During her first few years playing lacrosse, Taylor Ryan, 14, didn't give her all. She held back. Mostly, she said, she was worried about getting hit — especially in the breast area.
The Manhattan Beach resident said she figured out to be the best in your sport, you're going to get hit. But whereas men can wear athletic cups, no similar protection existed for women — until Ryan decided to change that.
"I didn't think that was fair because I want to do the best I could without being afraid of getting injured; that's when I thought of the product," Ryan said.
So, the Mira Costa freshman designed her own brand of protective sports gear for women called Unstoppable Protective Gear. They're cups that women can insert into their sports bras.
Ryan has been interested in entrepreneurship since early childhood, she added, always coming up with creative solutions to problems, but really wanted to be a businessperson when she realized she could take charge instead of letting other people make decisions for her.
She's had the sports cups for women idea for five years, said Ryan, but when she discovered the Manhattan Beach Chamber of Commerce’s chapter of the Young Entrepreneurs Academy, she took her work to the next level. YEA is a year-long class in which middle and high school students learn to become confident entrepreneurs with the help of local business mentors.
“It was life changing,” Ryan said of the program. “Our first idea was to do a sports bra with it, but then we realized it'd be a lot more simple and cost effective for us and for the buyers if we did a cup they could just slip into their sports bra," Ryan said.
“We didn't do much with that,” she added, “And once we found this program it was a complete launch into it.”
In developing a name for the cups, YEA mentors said to Ryan "When naming a product, you're basically branding it, so what do you want your product to represent?"
"I knew that when playing sports girls worry about getting hit in the breast so they don't go to their full aggression or don't play as much as they can, so I want my product to make girls feel like they were unstoppable on the field," Ryan said.
Local judges from Manhattan Beach’s chapter of YEA chose Ryan to move on to the virtual national YEA Saunders Scholars Competition, in which she will compete on Saturday, Oct. 17 against 35 other youth-run businesses around the country. The young entrepreneurs can win more than $80,000 in cash and college scholarships.
Ryan also has the opportunity to win the competition’s people’s choice award, for which people in the broader community can text in their votes, said Kelly Stroman, president and CEO of the Manhattan Beach Chamber.
Although its something that many of her teammates said they would use, Ryan said she has gotten mixed reactions to her product.
"Some people, including women, were like 'oh let's not talk about that right now,' which was interesting," Ryan said. "There were moments where I've been like 'maybe this product won't work, maybe people won't like it,' and I notice some people actually get uncomfortable at the idea of talking about breast protection, but I found that there will always be people who relate to you and want to use your product."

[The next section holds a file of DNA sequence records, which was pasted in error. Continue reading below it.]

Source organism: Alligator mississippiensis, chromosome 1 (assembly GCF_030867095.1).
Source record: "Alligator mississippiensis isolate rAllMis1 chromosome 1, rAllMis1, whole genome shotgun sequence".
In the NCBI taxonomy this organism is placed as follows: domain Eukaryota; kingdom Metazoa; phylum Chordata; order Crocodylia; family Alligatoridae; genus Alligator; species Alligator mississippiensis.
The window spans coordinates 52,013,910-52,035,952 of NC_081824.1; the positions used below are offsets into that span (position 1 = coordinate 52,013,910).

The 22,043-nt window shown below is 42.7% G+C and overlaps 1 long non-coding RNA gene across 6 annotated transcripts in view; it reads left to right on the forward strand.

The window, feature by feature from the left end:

The avoidance of conversation about such a creation is probably why there are no existing products like Ryan’s, she added. In her research she found only one other company that makes a relatively cup shaped hard piece of plastic that doesn't fit properly — it's uncomfortable just to wear, not even getting hit, Ryan said.
At a local sports store, Ryan said, she found a whole aisle of protective gear, but all of it was made for men.
"We want to change that," she said, "We knew there needed to be a better solution."
Ryan's cups have a hard outside to take the impact, she said, and a soft inside for comfort.
The new skills Ryan gained from YEA are impacting all aspects of her life, she said, having more confidence during school presentations and public speaking overall.
Her father, Chris Ryan, said the program has allowed her to look at broader pictures than most 14-year-olds do.
“Taylor has become incredibly comfortable in settings with professional adults, asking questions, really being an attentive listener and taking their advice to further her product, her development," Chris Ryan said, "After talking to CEOs of companies it's very easy to have a conversation with a school teacher or coach.”
Taylor Ryan has a patent pending, she said, which she applied for in early the summer. Next she's going to a manufacturer, feeling product samples and will start cranking out the gear.
“She and her family are taking this all the way,” Stroman said.
Although a bit nervous about pitching during the competition, "No matter what comes out of this I've had amazing experiences and gotten so much help from YEA," Taylor Ryan said. "I’ve learned a lot about the whole process of starting a business and gotten a lot of connections just from YEA; I'm incredibly grateful."
The live pitches will be streamed at 9 am PST Saturday, Oct. 17 on the Young Entrepreneurs Academy Youtube page.
Applications for the YEA class of 2021 are open at https://www.manhattanbeachchamber.com/yea until early next week.